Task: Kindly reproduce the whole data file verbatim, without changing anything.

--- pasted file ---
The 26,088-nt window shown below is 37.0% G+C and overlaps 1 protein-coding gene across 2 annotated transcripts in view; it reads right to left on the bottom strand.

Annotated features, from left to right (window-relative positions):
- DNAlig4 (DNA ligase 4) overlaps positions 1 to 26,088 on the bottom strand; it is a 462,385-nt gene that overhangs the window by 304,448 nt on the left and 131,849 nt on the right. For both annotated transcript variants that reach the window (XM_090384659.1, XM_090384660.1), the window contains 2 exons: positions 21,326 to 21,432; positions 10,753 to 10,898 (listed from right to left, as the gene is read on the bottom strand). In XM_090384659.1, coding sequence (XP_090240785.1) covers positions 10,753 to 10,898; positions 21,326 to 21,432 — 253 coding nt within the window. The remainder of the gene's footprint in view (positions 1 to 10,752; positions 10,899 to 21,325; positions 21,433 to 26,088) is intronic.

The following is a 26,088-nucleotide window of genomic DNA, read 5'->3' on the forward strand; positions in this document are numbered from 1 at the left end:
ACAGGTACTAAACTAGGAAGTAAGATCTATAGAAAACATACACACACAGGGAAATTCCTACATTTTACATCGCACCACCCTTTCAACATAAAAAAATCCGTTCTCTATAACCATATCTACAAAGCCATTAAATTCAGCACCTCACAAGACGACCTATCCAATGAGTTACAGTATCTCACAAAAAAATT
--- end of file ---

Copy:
The 26,088-nt window shown below is 37.0% G+C and overlaps 1 protein-coding gene across 2 annotated transcripts in view; it reads right to left on the bottom strand.

Annotated features, from left to right (window-relative positions):
- DNAlig4 (DNA ligase 4) overlaps positions 1 to 26,088 on the bottom strand; it is a 462,385-nt gene that overhangs the window by 304,448 nt on the left and 131,849 nt on the right. For both annotated transcript variants that reach the window (XM_090384659.1, XM_090384660.1), the window contains 2 exons: positions 21,326 to 21,432; positions 10,753 to 10,898 (listed from right to left, as the gene is read on the bottom strand). In XM_090384659.1, coding sequence (XP_090240785.1) covers positions 10,753 to 10,898; positions 21,326 to 21,432 — 253 coding nt within the window. The remainder of the gene's footprint in view (positions 1 to 10,752; positions 10,899 to 21,325; positions 21,433 to 26,088) is intronic.

The following is a 26,088-nucleotide window of genomic DNA, read 5'->3' on the forward strand; positions in this document are numbered from 1 at the left end:
ACAGGTACTAAACTAGGAAGTAAGATCTATAGAAAACATACACACACAGGGAAATTCCTACATTTTACATCGCACCACCCTTTCAACATAAAAAAATCCGTTCTCTATAACCATATCTACAAAGCCATTAAATTCAGCACCTCACAAGACGACCTATCCAATGAGTTACAGTATCTCACAAAAAAATT